Tag Archives: Nigel Charnock

The Singapore ‘d’ Monologues


Ramesh Meyyappan from his website http://www.rameshmeyyappan.com

As announced at the No Boundaries Conference yesterday by Jo Verrent and Tony Heaton, I have been fortunate to be selected as one of the artists for the Unlimited International Commissions for 2017/18. Full details of all of the commissions can be read here.

It feels even more of a privilege than usual to be supported by funders – and not only that, but to make an international collaboration. The award of this commission is bitter-sweet, especially on this day, Wednesday 29th March 2017, when Teresa May triggers Article 50 and turns her back on European unity. If ever there was a time for coming together and connecting across distance and perceived difference, it is now – and I am grateful to Unlimited and all the funders, allies, and supporters for recognising the value of collaboration and international dialogue, and enabling such things to happen.

The blurb:


Lead artist / Playwright: Kaite O’Reilly

Director: Phillip Zarrilli

Associate Director, Researcher and Performer: Peter Sau

Producer and Researcher: Grace Khoo

Visual Director and Performer: Ramesh Meyyappan

Disability Advisor and Performer: Sarah Beer

Researcher and Performer: Lim Lee Lee

The Singapore ‘d’ Monologues is an international theatrical dialogue of difference, disability, and what it is to be human, from opposite sides of the world. Inspired by previously unrecorded disabled experience, fictionalised monologues will be precedented across multiple languages (spoken/projected/visual), incorporating aesthetics of access. This performance will set an important precedent: the first multilingual, intercultural, disability-led theatre project created between the UK and Singapore.

Award-winning playwright Kaite O’Reilly, and internationally respected director/actor-trainer Phillip Zarrilli will lead the team, joined by veteran disability arts practitioner Sara Beer and Deaf UK-based Singapore-born Ramesh Meyyappan with his innovative visual performance skills. Together with Singaporeans Lee-Lee Lim, Grace Khoo and principle collaborator, Peter Sau, the performance will open up a much-needed discourse of disability in quality, accessible disability-led work, never experienced before in a home-grown Singaporean project.
The background:
I first met Ramesh Meyyappan and Peter Sau in Singapore in the same year, 2004, but in different productions. Peter was performing in a production directed by Phillip Zarrilli at The Esplanade, the graduating production for ITI (Intercultural Theatre Institute, formerly TTRP). There, Peter had the extraordinary privilege to be tutored by T. Sasitharan and the father of Singapore theatre, the visionary Kuo Pao Kun.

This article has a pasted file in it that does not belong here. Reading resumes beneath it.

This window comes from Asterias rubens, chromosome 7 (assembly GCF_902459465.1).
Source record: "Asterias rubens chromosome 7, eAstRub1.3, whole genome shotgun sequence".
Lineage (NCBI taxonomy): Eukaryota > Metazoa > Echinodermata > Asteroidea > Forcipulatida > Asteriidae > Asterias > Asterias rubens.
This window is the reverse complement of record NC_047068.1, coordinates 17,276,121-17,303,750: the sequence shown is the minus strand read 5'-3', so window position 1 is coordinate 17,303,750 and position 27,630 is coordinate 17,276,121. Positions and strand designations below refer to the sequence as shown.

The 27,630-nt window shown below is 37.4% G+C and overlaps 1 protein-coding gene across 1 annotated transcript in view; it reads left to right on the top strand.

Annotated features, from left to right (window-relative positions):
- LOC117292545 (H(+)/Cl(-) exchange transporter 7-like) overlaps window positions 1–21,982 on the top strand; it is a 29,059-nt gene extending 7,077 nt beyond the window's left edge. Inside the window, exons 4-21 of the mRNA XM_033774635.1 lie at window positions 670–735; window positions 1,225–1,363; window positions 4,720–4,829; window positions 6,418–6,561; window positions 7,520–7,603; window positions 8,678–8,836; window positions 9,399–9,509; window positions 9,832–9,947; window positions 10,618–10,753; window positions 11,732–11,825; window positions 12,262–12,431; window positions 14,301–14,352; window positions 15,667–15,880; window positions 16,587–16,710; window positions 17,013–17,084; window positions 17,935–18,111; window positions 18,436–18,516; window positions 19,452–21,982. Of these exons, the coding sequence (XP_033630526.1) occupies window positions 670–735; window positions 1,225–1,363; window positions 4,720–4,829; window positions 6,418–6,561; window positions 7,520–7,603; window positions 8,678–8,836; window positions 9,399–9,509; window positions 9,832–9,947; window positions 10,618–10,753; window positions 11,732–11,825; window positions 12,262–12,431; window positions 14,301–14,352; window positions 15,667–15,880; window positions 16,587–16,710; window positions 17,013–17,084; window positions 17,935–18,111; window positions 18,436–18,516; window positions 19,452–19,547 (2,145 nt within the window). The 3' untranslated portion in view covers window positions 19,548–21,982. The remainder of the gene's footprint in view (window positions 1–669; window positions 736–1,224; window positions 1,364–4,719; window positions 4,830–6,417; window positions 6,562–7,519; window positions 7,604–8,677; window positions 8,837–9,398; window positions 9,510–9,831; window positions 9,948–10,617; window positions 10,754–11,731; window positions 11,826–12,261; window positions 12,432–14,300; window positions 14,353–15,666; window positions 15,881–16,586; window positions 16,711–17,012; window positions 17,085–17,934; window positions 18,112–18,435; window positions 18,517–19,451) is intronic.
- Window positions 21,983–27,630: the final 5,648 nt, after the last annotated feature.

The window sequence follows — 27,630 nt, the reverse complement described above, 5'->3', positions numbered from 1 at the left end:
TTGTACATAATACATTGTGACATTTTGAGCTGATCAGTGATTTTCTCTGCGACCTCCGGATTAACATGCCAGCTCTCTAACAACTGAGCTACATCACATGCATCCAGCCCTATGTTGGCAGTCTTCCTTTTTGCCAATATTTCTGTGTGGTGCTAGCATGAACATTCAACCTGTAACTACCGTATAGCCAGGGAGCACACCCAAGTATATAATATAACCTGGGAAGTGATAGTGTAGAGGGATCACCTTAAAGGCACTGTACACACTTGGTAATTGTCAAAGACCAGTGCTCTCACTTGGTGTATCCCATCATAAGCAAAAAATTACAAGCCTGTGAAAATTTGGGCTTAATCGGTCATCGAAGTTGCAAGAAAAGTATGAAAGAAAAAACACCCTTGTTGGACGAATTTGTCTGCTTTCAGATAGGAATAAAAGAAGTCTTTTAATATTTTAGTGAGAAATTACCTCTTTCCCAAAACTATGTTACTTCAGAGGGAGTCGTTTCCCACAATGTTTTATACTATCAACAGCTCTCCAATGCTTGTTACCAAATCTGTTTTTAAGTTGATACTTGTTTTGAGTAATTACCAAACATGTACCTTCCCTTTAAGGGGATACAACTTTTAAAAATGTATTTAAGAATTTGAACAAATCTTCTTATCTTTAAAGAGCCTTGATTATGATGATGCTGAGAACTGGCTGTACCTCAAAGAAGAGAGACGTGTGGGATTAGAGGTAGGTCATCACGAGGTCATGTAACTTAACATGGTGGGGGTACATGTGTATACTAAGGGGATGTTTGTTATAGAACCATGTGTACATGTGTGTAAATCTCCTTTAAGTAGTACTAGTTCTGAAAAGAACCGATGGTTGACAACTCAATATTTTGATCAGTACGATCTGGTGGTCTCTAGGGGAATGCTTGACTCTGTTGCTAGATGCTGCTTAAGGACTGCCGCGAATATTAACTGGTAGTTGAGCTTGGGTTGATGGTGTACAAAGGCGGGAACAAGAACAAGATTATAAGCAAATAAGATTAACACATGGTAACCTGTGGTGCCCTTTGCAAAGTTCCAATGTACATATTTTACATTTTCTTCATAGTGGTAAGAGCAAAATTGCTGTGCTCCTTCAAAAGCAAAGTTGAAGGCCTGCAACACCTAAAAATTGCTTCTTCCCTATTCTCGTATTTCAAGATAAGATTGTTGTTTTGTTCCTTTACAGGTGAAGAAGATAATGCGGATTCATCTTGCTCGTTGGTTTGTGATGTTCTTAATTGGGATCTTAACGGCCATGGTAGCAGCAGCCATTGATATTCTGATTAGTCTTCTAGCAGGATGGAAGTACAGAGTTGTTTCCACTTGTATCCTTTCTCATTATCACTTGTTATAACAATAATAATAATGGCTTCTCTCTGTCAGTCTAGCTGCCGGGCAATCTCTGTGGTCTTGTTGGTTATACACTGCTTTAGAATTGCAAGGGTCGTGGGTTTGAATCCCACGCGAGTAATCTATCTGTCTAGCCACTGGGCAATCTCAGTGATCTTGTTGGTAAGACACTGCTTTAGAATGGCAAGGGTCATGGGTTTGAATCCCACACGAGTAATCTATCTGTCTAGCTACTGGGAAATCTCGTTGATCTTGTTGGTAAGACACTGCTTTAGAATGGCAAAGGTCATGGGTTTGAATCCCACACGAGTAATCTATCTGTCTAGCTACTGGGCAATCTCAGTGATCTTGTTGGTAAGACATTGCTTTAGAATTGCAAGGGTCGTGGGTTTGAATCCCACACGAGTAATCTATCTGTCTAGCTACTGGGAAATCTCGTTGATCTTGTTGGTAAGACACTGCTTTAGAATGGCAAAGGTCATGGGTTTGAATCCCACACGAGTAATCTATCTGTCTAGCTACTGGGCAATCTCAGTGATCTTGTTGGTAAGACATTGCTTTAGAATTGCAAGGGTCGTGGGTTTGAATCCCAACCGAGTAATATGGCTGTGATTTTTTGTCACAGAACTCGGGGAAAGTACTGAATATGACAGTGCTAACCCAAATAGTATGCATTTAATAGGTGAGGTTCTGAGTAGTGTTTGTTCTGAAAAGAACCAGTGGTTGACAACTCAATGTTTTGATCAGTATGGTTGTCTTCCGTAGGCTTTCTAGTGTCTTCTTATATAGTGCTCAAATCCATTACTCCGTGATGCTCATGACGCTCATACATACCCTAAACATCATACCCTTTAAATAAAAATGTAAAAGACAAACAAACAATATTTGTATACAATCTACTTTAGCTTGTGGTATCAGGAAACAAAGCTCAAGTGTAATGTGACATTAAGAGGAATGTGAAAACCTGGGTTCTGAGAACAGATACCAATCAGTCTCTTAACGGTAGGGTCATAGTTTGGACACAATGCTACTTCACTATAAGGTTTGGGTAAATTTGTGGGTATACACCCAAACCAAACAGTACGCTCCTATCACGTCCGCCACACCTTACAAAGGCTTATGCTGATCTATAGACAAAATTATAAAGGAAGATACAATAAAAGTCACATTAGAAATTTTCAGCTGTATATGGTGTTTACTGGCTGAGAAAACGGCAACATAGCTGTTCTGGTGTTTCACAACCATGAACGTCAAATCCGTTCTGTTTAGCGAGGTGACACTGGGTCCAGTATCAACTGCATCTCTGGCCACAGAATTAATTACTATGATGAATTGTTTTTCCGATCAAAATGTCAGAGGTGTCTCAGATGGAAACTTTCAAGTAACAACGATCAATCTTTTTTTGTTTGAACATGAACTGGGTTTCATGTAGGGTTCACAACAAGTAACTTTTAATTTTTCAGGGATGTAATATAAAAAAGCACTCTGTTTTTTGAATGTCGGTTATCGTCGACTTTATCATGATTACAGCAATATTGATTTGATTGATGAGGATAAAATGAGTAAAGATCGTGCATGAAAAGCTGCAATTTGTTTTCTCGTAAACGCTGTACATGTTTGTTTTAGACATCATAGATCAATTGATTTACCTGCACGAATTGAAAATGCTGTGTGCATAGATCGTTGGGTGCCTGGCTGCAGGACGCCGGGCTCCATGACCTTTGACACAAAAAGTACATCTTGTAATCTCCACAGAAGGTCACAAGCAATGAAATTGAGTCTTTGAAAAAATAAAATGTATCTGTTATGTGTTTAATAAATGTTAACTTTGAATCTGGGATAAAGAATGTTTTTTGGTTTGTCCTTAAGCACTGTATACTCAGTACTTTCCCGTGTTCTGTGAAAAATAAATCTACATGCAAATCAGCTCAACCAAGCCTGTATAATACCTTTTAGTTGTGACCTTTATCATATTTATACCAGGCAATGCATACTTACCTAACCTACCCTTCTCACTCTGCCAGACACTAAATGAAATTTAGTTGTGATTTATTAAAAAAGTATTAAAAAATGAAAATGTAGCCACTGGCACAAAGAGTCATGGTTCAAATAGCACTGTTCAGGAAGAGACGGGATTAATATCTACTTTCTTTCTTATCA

Ramesh was presenting his visual theatre adaptation of Edgar Allen Poe’s ‘The Tell Tale Heart.’  Contact was firmly established with both independent artists, based on my conviction I would collaborate with them at some time in the future.
Following Ramesh’s work and occasionally participating in his workshops became easy when he relocated to Scotland, where he has been a leading light in physical/visual theatre.  Teaching Dramaturgy at the Intercultural Theatre Institute in Singapore has enabled me to keep in touch with Peter over the years, and he came to train with Phillip Zarrilli and I at the 2015 Summer Intensive in Wales, where the seed which became The Singapore ‘d’ Monologues was planted.
Peter is passionate about ‘theatre with a conscience’ and with his collaborators producer Grace Khoo, and mentee/performer Lee Lee Lim, they are determined to professionalise disability arts in Singapore and open up a much-needed discourse on diversity, disability and difference.
The ‘d’ monologues:

My notion of a portable, flexible, diverse body of work informed by a Deaf and disability perspective and the Social model was initiated in 2008, when Arts Council Wales granted me a Creative Wales to explore the form of the monologue. I am not a fan of verbatim, so had many conversations with disabled and Deaf individuals all over the UK to try and get a sense of lived experience in a disabling world, the political and the personal, spiced by what I call crip’ humour. These encounters inspired a series of monologues I wrote in a variety of styles. These solo texts became the basis of an Unlimited commission, culminating in the 2012 Cultural Olympiad ‘In Water I’m Weightless’ with National Theatre Wales, Wales Millennium Centre and the Southbank Centre.

Cast of ‘In Water I’m Weightless’ by O’Reilly, National Theatre Wales/Southbank Centre 2012, part of the Cultural Olympiad. Cover image of ‘Atypical Plays for Atypical Actors’. Photo: Farrows/Creative